Nieman Foundation at Harvard
Holding algorithms (and the people behind them) accountable is still tricky, but doable
ABOUT                    SUBSCRIBE
Nov. 21, 2011, 2 p.m.

Deadline approaching for international journalists to apply for a Nieman Fellowship

American applicants have until January 31, but non-U.S. journalists need to get their application in by December 1.

It’s fall here in Cambridge, which means it’s time again for journalists from around the world to be thinking about applying for a Nieman Fellowship.

Niemans get to spend a year at Harvard, studying the subjects of their choice with the aim of making them better journalists at year’s end than they were at year’s start. Our next class of fellows, who’ll arrive in Cambridge next August and stay through May 2013, will be our 75th.

Each Nieman class numbers between 20 and 30, roughly evenly split between American and international journalists. And — important note here — the deadline for international journalists to apply has moved up this year, to December 1. (It had been December 15 for some years. For Americans, the deadline is January 31.)

There’s lots of information about the fellowships over at the main Nieman website, including details on eligibility, our specialized fellowships, and other details like how much we pay you, how your family can join the experience, and Nieman activities. You can read about the current class of fellows to get an idea who’s preceded you.

You can apply entirely online — you’ll have to write a couple brief essays about what you’re like to accomplish, and we’ll need letters of recommendation and examples of your work. But it’s not an inordinately time-consuming process — international journalists still have plenty of time between now and Dec. 1 to get it done.

Three quick notes:

  • While it’s been a long time since we had an age requirement, nonetheless, we used to describe the Nieman Fellowship as a “midcareer” fellowship. That’s led some people to think they were too old or too young to apply. That was never really the case — when I was a fellow a few years back, our ages ranged from 29 to 55 — but to clarify matters, we’ve stopped using the word “midcareer.” Whether you’re 24, 64, or somewhere in between, if you can show that you’d benefit — and journalism would benefit — from you spending a year studying at Harvard, we’d welcome your application.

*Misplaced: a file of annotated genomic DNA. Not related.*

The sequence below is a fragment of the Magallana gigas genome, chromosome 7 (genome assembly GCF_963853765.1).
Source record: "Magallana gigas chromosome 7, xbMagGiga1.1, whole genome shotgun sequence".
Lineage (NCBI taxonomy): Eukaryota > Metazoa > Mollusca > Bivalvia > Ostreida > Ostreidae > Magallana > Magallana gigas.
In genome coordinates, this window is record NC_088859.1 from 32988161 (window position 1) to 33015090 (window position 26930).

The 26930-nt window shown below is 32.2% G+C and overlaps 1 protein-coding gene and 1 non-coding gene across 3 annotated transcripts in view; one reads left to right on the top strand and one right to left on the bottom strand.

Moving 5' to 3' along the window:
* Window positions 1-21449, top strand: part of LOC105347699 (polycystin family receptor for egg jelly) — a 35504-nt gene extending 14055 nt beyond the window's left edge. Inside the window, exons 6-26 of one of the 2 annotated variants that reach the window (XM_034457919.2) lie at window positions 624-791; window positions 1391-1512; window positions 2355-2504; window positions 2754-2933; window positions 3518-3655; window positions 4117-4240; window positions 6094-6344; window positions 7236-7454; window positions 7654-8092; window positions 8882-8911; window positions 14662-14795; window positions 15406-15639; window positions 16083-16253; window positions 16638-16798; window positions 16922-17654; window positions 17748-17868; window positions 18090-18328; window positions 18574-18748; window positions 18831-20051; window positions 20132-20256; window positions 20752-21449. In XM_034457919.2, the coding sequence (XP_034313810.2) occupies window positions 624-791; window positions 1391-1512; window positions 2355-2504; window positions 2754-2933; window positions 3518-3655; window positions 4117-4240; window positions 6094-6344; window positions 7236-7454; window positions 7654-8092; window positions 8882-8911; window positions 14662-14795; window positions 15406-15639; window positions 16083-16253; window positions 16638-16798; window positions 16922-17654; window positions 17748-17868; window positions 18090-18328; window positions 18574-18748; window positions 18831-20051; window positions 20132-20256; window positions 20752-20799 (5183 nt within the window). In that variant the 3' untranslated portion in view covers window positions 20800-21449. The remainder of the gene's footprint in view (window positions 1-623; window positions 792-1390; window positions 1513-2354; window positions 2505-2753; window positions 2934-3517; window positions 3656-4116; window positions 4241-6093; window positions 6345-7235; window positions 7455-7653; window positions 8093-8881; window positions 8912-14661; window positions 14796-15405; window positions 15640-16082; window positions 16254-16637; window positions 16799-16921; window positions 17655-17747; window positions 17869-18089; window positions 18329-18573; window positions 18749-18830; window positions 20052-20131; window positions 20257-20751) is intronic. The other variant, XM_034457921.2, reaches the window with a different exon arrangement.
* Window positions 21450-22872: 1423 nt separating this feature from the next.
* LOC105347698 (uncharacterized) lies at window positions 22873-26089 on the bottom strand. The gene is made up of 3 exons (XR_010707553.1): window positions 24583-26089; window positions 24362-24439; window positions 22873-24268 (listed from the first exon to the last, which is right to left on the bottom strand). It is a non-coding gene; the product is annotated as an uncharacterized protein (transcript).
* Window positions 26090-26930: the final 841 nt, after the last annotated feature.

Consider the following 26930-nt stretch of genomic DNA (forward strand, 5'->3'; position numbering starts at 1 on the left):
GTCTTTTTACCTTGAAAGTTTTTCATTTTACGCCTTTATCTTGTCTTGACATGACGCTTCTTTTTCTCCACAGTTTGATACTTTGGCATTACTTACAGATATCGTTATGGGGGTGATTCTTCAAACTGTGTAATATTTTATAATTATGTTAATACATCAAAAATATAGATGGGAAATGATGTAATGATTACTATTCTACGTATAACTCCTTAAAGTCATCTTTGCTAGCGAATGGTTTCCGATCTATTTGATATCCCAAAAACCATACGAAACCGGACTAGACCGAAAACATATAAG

• For international applicants, we have specific fellowships reserved in alternating years for journalists from specific countries — namely, for Canadians and South Koreans. Some of those are not offered every year, and that’s led some Canadians and South Koreans to think they can’t apply in the off years. That’s not true: They can always apply for general fellowships. It’s just that there isn’t a special commitment in those years to having someone from their country in the class.
  • If you have specific questions about the application process — eligibility, deadlines, forms, and so on — the best person to email is John Breen (, the fellowship program administrator. I’m also happy to answer any questions about the fellowship experience or just about anything else (

Good luck!

POSTED     Nov. 21, 2011, 2 p.m.
Show comments  
Show tags
Join the 45,000 who get the freshest future-of-journalism news in our daily email.
Holding algorithms (and the people behind them) accountable is still tricky, but doable
“We were able to demystify this black box, this algorithm that had very scary connotations, and break it down into what ended up being a very simple linear model.”
Fill in the blanks: What’s still missing from the study of fake news? (A whole lot.)
A big new report from the Hewlett Foundation pulls together existing research on social media, political polarization, and disinformation to show where we still need to know more.
Google announces a $300M ‘Google News Initiative’ (though this isn’t about giving out grants directly to newsrooms, like it does in Europe)
Also: an easier subscription flow, $10 million for media literacy in U.S. high schools, fact-checking efforts in search around health issues, and more.